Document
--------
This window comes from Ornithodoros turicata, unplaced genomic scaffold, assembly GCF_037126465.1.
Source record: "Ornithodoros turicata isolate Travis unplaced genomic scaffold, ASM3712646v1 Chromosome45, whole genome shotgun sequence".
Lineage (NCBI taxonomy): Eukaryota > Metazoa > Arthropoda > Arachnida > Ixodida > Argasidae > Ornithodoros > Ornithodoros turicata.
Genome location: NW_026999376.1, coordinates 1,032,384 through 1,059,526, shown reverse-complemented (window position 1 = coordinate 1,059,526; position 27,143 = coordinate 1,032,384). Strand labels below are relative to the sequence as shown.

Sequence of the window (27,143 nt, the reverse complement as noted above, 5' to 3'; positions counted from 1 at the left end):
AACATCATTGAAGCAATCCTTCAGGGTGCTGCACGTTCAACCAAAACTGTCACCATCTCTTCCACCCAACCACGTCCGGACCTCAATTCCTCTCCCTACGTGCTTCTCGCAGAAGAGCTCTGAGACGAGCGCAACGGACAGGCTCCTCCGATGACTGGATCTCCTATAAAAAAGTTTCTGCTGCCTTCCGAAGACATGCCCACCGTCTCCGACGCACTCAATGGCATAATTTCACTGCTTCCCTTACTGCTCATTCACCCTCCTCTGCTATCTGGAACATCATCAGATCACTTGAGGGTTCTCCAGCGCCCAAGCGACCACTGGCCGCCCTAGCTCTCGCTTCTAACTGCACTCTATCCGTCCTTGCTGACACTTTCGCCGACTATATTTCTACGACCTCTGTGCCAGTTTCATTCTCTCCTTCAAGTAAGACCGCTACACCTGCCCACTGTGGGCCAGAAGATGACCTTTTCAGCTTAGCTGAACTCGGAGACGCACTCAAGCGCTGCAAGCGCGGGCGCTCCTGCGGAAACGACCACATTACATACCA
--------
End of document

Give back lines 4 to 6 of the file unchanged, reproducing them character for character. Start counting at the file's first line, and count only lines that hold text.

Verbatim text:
Genome location: NW_026999376.1, coordinates 1,032,384 through 1,059,526, shown reverse-complemented (window position 1 = coordinate 1,059,526; position 27,143 = coordinate 1,032,384). Strand labels below are relative to the sequence as shown.

Sequence of the window (27,143 nt, the reverse complement as noted above, 5' to 3'; positions counted from 1 at the left end):
AACATCATTGAAGCAATCCTTCAGGGTGCTGCACGTTCAACCAAAACTGTCACCATCTCTTCCACCCAACCACGTCCGGACCTCAATTCCTCTCCCTACGTGCTTCTCGCAGAAGAGCTCTGAGACGAGCGCAACGGACAGGCTCCTCCGATGACTGGATCTCCTATAAAAAAGTTTCTGCTGCCTTCCGAAGACATGCCCACCGTCTCCGACGCACTCAATGGCATAATTTCACTGCTTCCCTTACTGCTCATTCACCCTCCTCTGCTATCTGGAACATCATCAGATCACTTGAGGGTTCTCCAGCGCCCAAGCGACCACTGGCCGCCCTAGCTCTCGCTTCTAACTGCACTCTATCCGTCCTTGCTGACACTTTCGCCGACTATATTTCTACGACCTCTGTGCCAGTTTCATTCTCTCCTTCAAGTAAGACCGCTACACCTGCCCACTGTGGGCCAGAAGATGACCTTTTCAGCTTAGCTGAACTCGGAGACGCACTCAAGCGCTGCAAGCGCGGGCGCTCCTGCGGAAACGACCACATTACATACCA